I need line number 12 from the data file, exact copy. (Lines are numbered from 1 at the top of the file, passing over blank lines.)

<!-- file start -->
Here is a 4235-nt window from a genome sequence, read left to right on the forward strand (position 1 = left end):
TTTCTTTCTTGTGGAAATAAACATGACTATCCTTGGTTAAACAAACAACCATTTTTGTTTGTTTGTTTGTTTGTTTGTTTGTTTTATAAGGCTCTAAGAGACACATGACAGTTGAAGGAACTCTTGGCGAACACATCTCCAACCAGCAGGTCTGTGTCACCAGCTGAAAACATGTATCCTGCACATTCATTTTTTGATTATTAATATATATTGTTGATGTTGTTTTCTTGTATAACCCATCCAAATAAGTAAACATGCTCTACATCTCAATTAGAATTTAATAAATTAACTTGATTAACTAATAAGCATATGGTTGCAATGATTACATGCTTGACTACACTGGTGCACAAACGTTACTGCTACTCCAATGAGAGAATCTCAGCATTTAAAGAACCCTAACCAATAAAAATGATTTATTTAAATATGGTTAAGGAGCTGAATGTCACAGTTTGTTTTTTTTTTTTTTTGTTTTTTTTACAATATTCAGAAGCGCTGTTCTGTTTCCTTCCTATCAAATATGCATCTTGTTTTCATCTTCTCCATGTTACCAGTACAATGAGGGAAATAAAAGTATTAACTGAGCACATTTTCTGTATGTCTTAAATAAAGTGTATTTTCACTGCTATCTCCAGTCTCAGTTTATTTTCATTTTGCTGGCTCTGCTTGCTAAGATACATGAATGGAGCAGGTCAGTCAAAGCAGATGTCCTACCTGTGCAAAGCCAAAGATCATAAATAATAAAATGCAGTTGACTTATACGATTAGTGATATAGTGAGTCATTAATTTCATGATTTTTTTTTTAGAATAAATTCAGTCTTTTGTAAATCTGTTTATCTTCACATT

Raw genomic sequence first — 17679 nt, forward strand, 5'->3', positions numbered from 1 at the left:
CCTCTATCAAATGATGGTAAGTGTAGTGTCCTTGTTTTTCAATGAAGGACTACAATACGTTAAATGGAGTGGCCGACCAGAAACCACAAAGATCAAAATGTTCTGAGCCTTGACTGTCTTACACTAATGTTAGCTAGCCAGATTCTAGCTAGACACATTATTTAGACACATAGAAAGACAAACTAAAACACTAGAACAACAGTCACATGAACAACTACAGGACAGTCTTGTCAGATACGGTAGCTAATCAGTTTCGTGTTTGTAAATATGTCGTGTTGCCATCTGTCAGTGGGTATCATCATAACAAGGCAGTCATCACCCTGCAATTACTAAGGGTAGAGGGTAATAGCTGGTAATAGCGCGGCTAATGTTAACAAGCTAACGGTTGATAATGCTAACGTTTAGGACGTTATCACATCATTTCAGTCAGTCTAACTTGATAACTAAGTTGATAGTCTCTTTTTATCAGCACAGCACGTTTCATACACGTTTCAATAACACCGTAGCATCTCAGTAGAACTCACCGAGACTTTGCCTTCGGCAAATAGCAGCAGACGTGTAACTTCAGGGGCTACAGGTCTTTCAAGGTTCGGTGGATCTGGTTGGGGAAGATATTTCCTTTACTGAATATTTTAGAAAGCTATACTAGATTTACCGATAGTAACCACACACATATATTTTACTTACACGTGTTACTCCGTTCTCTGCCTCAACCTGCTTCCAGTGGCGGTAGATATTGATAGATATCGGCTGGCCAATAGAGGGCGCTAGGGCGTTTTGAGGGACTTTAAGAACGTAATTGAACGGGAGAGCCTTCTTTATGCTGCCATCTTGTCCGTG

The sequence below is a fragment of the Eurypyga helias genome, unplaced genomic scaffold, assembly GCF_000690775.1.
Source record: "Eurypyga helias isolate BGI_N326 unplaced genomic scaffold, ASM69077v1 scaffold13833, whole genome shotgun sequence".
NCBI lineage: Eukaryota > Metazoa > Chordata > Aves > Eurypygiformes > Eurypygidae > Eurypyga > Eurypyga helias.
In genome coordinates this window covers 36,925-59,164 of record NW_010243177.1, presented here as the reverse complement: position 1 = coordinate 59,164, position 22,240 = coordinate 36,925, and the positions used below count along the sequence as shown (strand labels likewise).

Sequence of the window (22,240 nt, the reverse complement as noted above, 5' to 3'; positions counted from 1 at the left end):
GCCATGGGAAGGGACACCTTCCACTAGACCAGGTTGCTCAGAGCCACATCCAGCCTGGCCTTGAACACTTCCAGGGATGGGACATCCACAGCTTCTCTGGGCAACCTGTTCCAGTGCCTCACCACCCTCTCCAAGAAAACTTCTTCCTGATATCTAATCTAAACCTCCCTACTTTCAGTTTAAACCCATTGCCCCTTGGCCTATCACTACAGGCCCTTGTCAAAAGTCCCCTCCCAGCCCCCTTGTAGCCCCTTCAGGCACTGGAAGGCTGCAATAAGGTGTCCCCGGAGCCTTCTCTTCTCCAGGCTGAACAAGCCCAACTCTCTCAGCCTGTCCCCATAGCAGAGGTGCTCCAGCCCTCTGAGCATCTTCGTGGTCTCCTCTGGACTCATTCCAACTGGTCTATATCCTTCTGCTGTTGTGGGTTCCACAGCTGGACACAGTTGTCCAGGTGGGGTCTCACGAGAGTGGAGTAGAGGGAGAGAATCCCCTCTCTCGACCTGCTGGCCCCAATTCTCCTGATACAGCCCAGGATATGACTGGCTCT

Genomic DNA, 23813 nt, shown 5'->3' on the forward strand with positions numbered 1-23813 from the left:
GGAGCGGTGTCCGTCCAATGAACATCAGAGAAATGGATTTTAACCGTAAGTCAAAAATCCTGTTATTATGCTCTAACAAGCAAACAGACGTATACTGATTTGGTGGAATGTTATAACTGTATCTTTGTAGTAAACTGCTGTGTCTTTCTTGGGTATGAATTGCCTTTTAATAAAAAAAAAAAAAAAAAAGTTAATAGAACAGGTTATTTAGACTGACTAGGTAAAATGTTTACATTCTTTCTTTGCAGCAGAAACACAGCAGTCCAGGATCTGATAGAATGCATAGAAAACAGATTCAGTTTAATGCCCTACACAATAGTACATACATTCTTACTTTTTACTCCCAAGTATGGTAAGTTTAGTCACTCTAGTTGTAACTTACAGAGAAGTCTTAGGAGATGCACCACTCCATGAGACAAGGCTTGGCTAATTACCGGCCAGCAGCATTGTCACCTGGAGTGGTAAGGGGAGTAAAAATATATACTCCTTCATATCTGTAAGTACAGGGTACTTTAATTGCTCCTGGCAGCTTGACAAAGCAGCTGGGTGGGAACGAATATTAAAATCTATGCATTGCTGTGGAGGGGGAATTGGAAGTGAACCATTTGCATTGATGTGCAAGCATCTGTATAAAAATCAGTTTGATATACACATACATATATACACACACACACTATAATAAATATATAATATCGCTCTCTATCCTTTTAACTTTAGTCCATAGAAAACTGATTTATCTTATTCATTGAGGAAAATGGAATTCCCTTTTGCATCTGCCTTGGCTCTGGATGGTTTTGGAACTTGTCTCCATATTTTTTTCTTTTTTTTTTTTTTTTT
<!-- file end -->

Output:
GGAGCGGTGTCCGTCCAATGAACATCAGAGAAATGGATTTTAACCGTAAGTCAAAAATCCTGTTATTATGCTCTAACAAGCAAACAGACGTATACTGATTTGGTGGAATGTTATAACTGTATCTTTGTAGTAAACTGCTGTGTCTTTCTTGGGTATGAATTGCCTTTTAATAAAAAAAAAAAAAAAAAAGTTAATAGAACAGGTTATTTAGACTGACTAGGTAAAATGTTTACATTCTTTCTTTGCAGCAGAAACACAGCAGTCCAGGATCTGATAGAATGCATAGAAAACAGATTCAGTTTAATGCCCTACACAATAGTACATACATTCTTACTTTTTACTCCCAAGTATGGTAAGTTTAGTCACTCTAGTTGTAACTTACAGAGAAGTCTTAGGAGATGCACCACTCCATGAGACAAGGCTTGGCTAATTACCGGCCAGCAGCATTGTCACCTGGAGTGGTAAGGGGAGTAAAAATATATACTCCTTCATATCTGTAAGTACAGGGTACTTTAATTGCTCCTGGCAGCTTGACAAAGCAGCTGGGTGGGAACGAATATTAAAATCTATGCATTGCTGTGGAGGGGGAATTGGAAGTGAACCATTTGCATTGATGTGCAAGCATCTGTATAAAAATCAGTTTGATATACACATACATATATACACACACACACTATAATAAATATATAATATCGCTCTCTATCCTTTTAACTTTAGTCCATAGAAAACTGATTTATCTTATTCATTGAGGAAAATGGAATTCCCTTTTGCATCTGCCTTGGCTCTGGATGGTTTTGGAACTTGTCTCCATATTTTTTTCTTTTTTTTTTTTTTTTT